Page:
You car's brake rotors are among the easiest parts to rust because of their dark, dank location. Even common car care like washing will cause rust to quickly build up. It's no problem to remove rust that can interfere with the brake operation. Any rust along the edges, however, can be more difficult, depending on how much rust has developed.
Apply the brakes while driving. This is really all you should need to do; while the rust can easily build up, it will come off when the rotor rubs against the pads. You can slam on the brakes once or twice to remove excessive rust, but make sure you're in an empty lot where it's safe.
Clean the brakes with an aerosol cleaner, using a dripping pan to catch all the liquid residue, and wipe the rotor clean with a rag. Brake cleaner works best, since it also evaporates quickly. Don't use oil like WD-40 unless you can wipe all of it off, since lubricated brakes won't work very well.
Scrub the rotors with something abrasive if any rust remains. Apply the brake cleaner again, and scrub the rusted area thoroughly with steel wool or a wire brush.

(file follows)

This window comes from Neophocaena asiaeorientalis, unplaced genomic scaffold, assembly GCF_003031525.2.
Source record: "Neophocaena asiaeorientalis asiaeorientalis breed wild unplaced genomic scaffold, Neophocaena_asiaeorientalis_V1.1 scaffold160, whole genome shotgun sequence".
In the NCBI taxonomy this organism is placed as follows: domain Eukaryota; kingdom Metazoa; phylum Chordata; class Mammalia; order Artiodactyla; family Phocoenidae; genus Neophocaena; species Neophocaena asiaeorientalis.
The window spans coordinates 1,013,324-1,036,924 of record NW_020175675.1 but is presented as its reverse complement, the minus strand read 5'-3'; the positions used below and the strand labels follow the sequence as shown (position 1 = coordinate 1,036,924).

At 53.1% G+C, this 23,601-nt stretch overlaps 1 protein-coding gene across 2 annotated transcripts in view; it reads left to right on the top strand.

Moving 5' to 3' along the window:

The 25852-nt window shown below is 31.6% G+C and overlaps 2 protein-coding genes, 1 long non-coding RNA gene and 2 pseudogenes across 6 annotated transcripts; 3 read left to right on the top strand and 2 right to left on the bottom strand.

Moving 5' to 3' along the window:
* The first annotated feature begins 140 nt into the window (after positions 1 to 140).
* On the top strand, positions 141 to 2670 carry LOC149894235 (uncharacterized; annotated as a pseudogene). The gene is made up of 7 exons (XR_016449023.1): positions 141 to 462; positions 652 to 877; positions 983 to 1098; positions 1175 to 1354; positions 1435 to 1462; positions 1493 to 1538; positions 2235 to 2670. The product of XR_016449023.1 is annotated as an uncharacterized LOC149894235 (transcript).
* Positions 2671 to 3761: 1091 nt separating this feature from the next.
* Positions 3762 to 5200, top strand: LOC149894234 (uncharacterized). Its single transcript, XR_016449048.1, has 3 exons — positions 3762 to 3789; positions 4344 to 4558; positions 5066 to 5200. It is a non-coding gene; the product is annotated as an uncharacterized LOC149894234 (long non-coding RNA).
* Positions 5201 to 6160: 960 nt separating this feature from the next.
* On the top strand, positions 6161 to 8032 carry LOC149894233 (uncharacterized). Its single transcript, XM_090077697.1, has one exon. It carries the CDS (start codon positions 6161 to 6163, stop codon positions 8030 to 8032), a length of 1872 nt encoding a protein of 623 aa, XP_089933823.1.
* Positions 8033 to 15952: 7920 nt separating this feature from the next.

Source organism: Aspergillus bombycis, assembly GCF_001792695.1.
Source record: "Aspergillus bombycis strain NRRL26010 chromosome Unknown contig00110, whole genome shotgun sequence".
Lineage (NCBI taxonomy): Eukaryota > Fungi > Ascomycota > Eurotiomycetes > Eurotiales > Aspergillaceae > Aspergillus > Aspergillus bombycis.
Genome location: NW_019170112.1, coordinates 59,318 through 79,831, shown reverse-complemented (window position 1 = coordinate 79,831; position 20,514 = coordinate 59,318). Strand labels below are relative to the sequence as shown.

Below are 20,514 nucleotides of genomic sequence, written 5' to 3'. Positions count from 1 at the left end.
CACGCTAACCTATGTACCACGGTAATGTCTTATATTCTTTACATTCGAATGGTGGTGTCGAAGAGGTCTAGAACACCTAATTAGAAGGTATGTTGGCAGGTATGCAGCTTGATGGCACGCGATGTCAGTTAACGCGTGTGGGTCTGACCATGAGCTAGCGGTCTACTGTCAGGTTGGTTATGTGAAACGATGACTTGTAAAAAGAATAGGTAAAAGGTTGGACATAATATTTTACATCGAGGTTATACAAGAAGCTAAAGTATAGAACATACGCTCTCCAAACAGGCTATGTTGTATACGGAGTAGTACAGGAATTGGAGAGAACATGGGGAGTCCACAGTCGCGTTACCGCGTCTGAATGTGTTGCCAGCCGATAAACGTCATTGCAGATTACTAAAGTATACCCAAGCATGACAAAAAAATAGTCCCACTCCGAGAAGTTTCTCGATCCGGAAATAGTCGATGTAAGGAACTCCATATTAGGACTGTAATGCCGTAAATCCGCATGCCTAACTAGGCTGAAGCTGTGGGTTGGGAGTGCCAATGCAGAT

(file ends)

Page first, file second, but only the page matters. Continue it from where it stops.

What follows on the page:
Use a liquid cleaning agent on excessive rust. The cleaning agent usually comes in concentrate form and must be mixed with a gallon or so of water. This is the most difficult option since you'll need to disconnect the rotor from the car and submerge it in a container of the solution.
You must remove the wheel before you can access the brake rotor. Raise the appropriate car end on a jack and use the car's lug wrench to disconnect the wheel's lug nuts. To remove the rotor, disconnect the brake caliper and its mounting bracket from the rotor by removing their bolts; this can require a ratchet and/or hex wrench, depending on the model. Then pull the rotor right off the studs; this might take effort if there is excessive rust.